This post has been updated to clarify Moody's position.
Just where is the bottom on Kinder Morgan (KMI)?
Shares of the company are down 51% for the year, and are trading at around $20, but the stock has recently seen some notable buyers -- including its co-founder Richard Kinder, who bought shares last month, and Real Money columnist Dan Dicker, who said in a video with Jim Cramer yesterday that he was buying the stock. Despite negative news for Kinder Morgan and the broader energy industry, the stock purchases could signal that Kinder Morgan's bottom is near.
But ultimately, the outlook for the company is unclear, and it is up to investors to weigh whether or not they buy the turnaround story -- which Dicker described as a slow process, "like turning a barge around."
In the short term, the company faces pressures, as investor anxiety persists and shareholders sell on valid fears about the industry -- and to take advantage of year-end, tax-loss harvesting. Key to the equation is whether those sellers will return as buyers at the end of the 61-day wash-sale period -- and what Kinder Morgan will do in the meantime.
Energy companies have been hammered of late, as lower-for-longer energy prices persist. Low prices have led to some consolidation in the industry, as weaker players are weeded out, but the buyers aren't exactly purchasing from a position of strength and the assets they have purchased have their own problems.
As an example, Kinder Morgan announced on Monday that it planned to acquire an additional 30% stake in Natural Gas Pipeline Company of America (NGPL). The announcement prompted a massive selloff on Tuesday and a revision of Kinder Morgan debt by Moody's -- to negative from stable.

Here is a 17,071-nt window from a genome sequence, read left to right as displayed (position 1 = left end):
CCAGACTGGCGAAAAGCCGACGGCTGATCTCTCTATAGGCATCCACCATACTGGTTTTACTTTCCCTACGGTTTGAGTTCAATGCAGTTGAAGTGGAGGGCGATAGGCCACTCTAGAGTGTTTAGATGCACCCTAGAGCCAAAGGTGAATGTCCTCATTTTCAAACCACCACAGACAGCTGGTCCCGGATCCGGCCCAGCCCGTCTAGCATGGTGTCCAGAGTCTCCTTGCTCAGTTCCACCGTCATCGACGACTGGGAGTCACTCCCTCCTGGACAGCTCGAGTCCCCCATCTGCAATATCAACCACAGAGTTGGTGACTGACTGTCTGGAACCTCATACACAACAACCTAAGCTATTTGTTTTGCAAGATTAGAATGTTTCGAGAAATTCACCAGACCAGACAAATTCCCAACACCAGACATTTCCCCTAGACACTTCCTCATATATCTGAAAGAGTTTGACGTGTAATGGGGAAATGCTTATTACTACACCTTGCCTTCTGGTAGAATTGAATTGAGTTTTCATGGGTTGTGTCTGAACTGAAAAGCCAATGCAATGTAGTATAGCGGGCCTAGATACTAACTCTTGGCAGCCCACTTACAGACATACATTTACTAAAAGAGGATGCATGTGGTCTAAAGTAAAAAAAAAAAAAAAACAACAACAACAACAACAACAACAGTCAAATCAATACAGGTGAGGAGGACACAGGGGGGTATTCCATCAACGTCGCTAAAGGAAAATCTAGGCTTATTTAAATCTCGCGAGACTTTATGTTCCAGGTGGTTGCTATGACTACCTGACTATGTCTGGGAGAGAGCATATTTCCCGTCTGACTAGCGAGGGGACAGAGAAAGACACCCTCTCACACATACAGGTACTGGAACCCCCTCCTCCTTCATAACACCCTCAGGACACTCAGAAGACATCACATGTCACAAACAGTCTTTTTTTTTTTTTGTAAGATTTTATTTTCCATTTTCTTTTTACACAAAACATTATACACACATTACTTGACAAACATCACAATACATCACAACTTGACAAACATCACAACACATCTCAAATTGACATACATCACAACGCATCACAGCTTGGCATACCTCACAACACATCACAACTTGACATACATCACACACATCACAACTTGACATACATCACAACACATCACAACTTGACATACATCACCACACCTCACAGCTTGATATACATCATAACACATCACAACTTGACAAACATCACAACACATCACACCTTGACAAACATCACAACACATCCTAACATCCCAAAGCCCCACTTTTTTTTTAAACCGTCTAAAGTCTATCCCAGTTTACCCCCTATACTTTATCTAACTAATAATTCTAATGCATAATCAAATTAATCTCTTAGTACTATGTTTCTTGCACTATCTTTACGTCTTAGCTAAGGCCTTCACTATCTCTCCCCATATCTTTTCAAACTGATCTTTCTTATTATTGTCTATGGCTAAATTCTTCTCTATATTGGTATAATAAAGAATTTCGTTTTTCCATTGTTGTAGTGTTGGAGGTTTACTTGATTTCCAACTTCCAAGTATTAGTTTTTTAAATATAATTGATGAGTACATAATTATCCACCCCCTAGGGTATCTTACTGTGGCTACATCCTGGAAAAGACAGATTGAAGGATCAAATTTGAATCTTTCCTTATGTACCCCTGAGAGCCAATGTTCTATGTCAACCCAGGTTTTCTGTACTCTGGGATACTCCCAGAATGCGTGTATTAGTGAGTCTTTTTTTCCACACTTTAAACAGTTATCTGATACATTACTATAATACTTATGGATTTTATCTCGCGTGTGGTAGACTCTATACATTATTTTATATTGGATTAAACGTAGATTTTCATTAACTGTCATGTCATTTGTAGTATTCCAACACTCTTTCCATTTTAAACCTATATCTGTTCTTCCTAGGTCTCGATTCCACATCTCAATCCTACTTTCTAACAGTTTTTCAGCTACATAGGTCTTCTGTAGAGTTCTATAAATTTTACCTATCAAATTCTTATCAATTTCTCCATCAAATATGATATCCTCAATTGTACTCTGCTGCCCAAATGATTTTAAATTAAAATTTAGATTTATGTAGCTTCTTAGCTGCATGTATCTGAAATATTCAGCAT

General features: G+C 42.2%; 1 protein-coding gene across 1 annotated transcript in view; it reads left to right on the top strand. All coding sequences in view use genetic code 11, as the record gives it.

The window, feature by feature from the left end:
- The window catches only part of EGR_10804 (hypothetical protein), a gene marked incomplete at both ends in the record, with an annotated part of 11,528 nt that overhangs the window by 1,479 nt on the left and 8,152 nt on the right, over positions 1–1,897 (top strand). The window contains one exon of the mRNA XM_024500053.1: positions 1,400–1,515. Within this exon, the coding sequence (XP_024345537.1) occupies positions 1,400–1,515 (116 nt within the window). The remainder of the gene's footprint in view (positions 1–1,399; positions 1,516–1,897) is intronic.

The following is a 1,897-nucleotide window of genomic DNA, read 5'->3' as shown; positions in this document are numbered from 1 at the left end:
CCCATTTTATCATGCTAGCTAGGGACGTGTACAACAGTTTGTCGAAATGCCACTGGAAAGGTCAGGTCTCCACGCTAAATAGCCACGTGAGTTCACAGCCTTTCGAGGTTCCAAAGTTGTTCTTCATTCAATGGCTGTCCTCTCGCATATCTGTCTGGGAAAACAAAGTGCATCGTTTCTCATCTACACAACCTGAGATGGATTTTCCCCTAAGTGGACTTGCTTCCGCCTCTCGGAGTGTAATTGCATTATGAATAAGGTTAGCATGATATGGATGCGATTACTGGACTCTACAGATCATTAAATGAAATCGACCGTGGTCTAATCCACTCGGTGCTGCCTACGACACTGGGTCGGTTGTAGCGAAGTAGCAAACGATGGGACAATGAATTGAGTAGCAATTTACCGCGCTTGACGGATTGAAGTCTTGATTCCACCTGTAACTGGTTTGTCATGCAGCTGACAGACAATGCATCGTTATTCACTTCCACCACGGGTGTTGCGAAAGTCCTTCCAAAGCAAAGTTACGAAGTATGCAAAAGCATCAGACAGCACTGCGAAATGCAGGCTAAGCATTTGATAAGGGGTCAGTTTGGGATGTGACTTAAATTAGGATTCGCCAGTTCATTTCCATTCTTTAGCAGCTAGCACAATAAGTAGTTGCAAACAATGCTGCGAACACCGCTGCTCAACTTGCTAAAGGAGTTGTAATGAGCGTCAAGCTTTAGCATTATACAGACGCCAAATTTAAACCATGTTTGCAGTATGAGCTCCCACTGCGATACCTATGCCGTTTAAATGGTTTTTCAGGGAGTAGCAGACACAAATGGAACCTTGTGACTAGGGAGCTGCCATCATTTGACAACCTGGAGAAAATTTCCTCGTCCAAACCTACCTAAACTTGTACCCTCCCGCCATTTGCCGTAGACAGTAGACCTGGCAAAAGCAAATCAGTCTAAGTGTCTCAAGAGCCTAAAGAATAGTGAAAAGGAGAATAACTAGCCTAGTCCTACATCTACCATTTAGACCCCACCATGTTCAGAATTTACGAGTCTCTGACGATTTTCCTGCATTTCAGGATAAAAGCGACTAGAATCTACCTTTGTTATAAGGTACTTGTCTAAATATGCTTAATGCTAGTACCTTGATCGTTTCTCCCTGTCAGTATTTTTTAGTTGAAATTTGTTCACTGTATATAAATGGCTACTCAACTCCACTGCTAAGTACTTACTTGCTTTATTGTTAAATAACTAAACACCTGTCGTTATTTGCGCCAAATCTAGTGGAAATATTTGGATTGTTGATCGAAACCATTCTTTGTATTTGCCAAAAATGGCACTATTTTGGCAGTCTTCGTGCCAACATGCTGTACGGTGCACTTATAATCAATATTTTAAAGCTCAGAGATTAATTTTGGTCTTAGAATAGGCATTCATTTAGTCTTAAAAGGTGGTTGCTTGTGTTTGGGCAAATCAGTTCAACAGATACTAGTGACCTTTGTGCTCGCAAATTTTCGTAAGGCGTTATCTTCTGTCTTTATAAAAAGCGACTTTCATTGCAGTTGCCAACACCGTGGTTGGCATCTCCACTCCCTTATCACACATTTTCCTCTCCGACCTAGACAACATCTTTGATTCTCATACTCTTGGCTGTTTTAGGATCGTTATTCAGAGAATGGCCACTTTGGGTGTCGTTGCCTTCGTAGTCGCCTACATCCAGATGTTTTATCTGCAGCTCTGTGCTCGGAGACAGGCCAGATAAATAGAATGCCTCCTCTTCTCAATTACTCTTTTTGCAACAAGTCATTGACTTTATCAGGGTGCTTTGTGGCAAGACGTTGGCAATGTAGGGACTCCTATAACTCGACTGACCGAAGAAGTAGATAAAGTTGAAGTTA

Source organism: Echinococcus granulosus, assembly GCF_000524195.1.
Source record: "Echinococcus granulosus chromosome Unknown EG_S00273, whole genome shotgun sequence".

"The negative outlook reflects Kinder Morgan's increased business risk profile and additional pressure on its already high leverage that will result from its agreement to increase ownership in NGPL, a distressed company," Terry Marshall, Moody's senior vice president, said. "NGPL is facing potential default on its pending interest payments, suggesting that KMI will need to provide cash injections, which will likely be debt funded, initially."
Goldman Sachs analyst Theodore Durbin maintains a neutral rating on the company, and a price target of $23.57, which does not yet factor in Kinder Morgan's proposed deal with NGPL.
"If approved, the transaction would provide KMI with additional interest in a fee-based, hard to replicate asset for minimal equity, with upside from additional contracts for southbound flows," Durbin wrote on Tuesday. "However, we are concerned with NGPL's relatively high leverage and short contract life."
How Kinder Morgan is going to pay for the deal is also, understandably, spooking investors, especially if the company resorts to raising capital by selling more shares, which would be dilutive to existing shareholders.
Doing a secondary equity offering would not be "Kinder's way," and a raise of capital will "likely happen," Dicker said on Thursday. He added that Richard Kinder's reputation in the industry will help him in raising cash -- despite the Moody's downward revision -- and concluded that "It'll be further preferred shares or further bond issues."
Ratings agency Fitch did not follow Moody's lead in revising KMI's outlook following the NGPL deal. Fitch analysts acknowledged that NGPL has a "stressed balance sheet," but noted that the acquisition does not "materially impact KMI's credit profile in the near term."